Dear Editor Wilcox,
I hope you will print my reaction to your column “Stop Playing the Race Card”. First, I want to make a correction in regard to your comment about President Obama. You write that Obama states “If he had a son, he would want him to be just like Trayvon (Martin)”. What he actually said was if he had a son, he would look like Trayvon Martin. There is a significant difference in the meaning of what you report in your column and Obama’s actual words. This is especially pertinent because I did not feel your portrayal of Trayvon was very positive.
I understand the feelings of the black community after this trial. There has been a long history of slavery, discrimination,poverty, lynchings, distrust and hurt right up until fairly recent times. You don’t easily erase that. When an incident like this happens, it brings it all up again. Think of the parallel with the war veteran who has flashbacks years later about his war traumas. It is not so dissimilar. And, I believe, these continual traumas can be inter-generational.
Some of the other concerns I have with your editorial are:
•”…Zimmerman was tried by a jury of his peers…” yet none of those peers included an African-American. It is hard for me to see how you can have 5 Caucasians and 1 Hispanic on a jury without including at least one African American. A jury should be representative of the diversity of the people in both the local community and on the trial itself and it wasn’t. The local community is 30% black and 20% Hispanic. Yet, 5 of 6 jurors were white females.
• I agree that Zimmerman was guilty of poor judgment. Had he not set the ball in motion, none of this would have occurred. And, had he not had a gun on his person in the first place, I doubt he would have had the courage to“set that ball in motion”. However,I don’t hear people talking about “the gun”. But, the gun was the cause of death for Trayvon. And, unfortunately, it gave Mr.Zimmerman the false courage to initiate the whole unfortunate sequence of events.
• “To call him (Trayvon) a child is ridiculous”. No, it is not. He was legally an developmentally a teen and still a minor child at just turned 17 years. He was not an adult.
All current research says the human brain is not fully developed emotionally or in terms of judgment until almost age 25 years. Yes, I know. That is long past the legal age of adulthood. But, Trayvon was much under this age anyway. You can’t expect a young person to use the judgment of an adult. Young people DO experiment, can be impulsive, they take more risks and often feel invincible. It is the nature of youth. I would expect the higher standard to be held of Mr. Zimmerman who was over a decade older and a man fully grown.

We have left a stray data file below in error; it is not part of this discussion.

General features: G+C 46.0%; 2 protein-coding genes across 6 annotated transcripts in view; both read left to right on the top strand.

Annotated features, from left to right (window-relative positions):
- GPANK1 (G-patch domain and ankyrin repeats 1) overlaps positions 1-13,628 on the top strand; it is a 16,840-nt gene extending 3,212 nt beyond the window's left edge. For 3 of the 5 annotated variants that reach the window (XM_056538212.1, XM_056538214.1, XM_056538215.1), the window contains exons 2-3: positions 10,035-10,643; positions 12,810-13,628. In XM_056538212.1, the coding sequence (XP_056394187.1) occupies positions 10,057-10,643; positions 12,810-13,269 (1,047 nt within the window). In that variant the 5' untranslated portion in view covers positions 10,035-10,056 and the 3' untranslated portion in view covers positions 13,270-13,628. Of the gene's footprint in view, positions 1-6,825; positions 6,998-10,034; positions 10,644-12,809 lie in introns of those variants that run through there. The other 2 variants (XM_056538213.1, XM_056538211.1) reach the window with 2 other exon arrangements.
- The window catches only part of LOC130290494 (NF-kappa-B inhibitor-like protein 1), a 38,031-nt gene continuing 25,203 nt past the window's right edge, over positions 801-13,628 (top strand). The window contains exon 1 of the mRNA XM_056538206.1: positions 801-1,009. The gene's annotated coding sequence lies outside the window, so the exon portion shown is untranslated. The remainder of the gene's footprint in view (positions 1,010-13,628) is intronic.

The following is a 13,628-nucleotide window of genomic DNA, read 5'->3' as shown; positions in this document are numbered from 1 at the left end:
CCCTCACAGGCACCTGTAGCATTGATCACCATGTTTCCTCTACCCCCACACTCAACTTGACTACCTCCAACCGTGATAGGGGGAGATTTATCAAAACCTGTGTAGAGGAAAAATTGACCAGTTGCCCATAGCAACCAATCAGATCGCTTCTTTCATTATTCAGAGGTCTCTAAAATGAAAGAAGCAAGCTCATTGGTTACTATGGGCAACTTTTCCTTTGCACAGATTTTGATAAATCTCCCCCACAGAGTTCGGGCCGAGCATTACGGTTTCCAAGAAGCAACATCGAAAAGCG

Sources I have read state Trayvon was 5’11” (5” shorter than you state) and 158 pounds. Nor was he a drop-out. He was a junior in high school and an A and B student. Trayvon had been suspended 3 times from school—once for tardiness and truancy, once for graffiti and once for having a marijuana pipe and “empty bag with residue”. Hardly a hardened criminal, but fairly typical teenage stuff.
•Frankly, were I a “just turned” 17 year old and being followed on a dark and rainy night by an unfamiliar man I’d be panicked. I have no doubt a “fight or flight”instinct would take over. I doubt Trayvon even thought about the possibility that Mr. Zimmerman might have a gun–much less that he might use it. And what do we parents tell our kids when they are in imminent danger? Often it is either “run” or“fight”.
Were I a black parent with a teenage son in Florida—or anywhere in the United States for that matter—I would be very worried. I only wish I knew what to do about it. This letter is my attempt to speak up and say, “I get it”. And I have a very different viewpoint than your column’s. I think the jury made the wrong decision. I can’t change that. But, I can speak my mind.
A number of years ago in Boston (my adopted home town) a white man (Charles Stuart) shot and killed his pregnant wife. He then shot himself in the leg as a cover up and blamed it on a black “assailant”. For days, the hunt was on to catch the perpetrator. No one questioned history. Eventually, it did unravel and he committed suicide by jumping off the Tobin Bridge. The whole affair was tragic from beginning to end. Saddest of all were his wife’s parents, left behind to mourn the death of their daughter and grandson at the hands of their own son-in-law. On top of that, African-Americans in Boston were seething at being wrongly accused without question.
I’ll never forget what happened next. Mr. and Mrs. DiMaiti, the wife’s parents, did the one unexpected thing that truly began the healing process for everyone. They played the race card the only way it should be played—in honor of their lost loved ones, they set up the Carole DiMaiti Stuart foundation which awards scholarship aid to Mission Hill residents (a mostly black neighborhood and from the area where Carole was shot by—as it turned out– her own husband) and to fund activities involving the amelioration of racism and violence in Boston.
Sometimes it takes an apology,forgiveness and an act of grace to begin the healing for everyone. I’m still waiting and hoping for that to happen this time.